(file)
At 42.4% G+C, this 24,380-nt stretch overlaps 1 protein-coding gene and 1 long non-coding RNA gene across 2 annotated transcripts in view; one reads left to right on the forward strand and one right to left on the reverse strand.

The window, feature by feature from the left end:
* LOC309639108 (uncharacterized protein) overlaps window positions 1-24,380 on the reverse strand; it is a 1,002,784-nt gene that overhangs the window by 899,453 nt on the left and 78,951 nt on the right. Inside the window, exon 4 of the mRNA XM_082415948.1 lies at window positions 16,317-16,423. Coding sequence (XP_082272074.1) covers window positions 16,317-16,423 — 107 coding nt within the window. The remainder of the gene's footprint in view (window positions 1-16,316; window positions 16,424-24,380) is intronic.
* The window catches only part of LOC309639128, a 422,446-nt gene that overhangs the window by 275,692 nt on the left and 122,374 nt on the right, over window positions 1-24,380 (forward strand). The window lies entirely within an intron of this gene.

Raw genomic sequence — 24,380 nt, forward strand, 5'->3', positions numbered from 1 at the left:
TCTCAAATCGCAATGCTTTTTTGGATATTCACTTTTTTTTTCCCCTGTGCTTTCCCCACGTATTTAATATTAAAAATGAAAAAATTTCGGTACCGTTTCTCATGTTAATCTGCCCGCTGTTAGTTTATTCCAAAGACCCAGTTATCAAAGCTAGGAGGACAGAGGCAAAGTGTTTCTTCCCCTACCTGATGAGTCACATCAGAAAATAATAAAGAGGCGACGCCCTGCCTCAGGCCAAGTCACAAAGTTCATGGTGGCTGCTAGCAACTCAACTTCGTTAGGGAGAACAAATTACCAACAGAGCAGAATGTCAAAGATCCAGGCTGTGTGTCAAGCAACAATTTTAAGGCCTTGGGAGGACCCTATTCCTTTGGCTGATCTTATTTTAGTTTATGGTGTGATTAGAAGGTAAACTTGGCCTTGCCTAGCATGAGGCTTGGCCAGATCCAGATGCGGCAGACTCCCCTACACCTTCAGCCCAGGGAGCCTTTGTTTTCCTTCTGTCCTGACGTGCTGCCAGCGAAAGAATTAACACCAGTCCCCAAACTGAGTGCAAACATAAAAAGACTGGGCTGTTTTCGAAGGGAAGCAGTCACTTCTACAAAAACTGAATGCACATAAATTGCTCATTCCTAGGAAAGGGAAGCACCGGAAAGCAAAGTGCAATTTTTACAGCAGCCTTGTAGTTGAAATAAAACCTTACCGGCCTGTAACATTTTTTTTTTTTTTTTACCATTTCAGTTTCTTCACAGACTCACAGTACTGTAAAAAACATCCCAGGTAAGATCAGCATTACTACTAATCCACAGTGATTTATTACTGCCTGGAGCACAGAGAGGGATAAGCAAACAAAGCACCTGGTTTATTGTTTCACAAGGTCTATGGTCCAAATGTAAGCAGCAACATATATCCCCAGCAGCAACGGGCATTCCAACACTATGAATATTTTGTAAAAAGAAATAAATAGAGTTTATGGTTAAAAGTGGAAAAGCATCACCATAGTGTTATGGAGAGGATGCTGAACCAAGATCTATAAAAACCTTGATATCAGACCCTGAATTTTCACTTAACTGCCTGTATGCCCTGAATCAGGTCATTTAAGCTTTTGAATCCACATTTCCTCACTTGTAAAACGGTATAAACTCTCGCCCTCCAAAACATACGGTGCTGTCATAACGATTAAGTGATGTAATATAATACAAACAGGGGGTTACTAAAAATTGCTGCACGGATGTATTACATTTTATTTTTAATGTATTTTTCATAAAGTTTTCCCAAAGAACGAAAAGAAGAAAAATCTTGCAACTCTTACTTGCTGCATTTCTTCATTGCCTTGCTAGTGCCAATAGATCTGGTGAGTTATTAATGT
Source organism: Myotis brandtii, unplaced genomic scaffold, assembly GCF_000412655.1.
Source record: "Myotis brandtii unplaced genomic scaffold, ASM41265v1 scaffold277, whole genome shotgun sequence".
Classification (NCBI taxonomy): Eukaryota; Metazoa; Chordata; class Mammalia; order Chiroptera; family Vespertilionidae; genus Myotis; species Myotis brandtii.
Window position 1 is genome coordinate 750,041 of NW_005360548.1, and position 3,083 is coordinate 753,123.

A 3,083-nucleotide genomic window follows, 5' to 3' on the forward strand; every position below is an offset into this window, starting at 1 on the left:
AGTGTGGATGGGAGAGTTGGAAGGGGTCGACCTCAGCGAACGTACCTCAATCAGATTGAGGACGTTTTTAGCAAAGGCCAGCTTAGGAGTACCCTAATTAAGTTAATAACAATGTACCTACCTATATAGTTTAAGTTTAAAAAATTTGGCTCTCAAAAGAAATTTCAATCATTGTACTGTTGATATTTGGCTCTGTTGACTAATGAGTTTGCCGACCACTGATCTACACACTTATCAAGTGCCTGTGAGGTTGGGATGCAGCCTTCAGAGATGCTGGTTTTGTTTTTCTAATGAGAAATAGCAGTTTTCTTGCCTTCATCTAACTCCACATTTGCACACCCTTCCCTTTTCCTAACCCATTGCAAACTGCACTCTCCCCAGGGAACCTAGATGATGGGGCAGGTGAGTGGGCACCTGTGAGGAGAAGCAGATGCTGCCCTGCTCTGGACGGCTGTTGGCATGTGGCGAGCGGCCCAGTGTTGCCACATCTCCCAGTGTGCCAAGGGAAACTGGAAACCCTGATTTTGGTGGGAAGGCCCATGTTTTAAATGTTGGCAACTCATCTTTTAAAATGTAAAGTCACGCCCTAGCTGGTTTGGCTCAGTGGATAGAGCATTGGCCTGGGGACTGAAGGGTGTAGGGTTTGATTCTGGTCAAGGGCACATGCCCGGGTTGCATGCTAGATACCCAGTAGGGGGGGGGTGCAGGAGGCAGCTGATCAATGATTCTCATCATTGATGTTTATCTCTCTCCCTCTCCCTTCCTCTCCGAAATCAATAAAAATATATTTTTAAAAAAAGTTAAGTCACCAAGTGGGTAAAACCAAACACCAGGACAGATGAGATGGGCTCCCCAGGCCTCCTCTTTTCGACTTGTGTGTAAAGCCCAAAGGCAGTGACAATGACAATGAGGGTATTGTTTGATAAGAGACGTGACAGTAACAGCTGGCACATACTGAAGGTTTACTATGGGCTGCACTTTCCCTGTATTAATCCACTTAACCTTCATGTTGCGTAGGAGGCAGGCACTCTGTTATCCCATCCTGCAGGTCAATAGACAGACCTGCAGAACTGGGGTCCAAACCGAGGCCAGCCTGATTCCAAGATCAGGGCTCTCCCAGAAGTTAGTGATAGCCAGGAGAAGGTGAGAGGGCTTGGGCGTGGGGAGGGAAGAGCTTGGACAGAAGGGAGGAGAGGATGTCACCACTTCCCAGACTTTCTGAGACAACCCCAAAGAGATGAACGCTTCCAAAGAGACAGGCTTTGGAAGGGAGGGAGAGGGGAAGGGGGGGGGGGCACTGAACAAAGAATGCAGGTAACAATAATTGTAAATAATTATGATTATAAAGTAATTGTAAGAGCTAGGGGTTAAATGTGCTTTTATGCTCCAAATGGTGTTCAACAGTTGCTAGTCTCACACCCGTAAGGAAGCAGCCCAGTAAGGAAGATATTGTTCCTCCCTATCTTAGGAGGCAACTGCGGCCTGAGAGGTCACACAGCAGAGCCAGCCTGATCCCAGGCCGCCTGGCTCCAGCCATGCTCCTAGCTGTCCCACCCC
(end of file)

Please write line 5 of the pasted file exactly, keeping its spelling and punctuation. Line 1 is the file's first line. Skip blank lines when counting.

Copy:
Raw genomic sequence — 24,380 nt, forward strand, 5'->3', positions numbered from 1 at the left: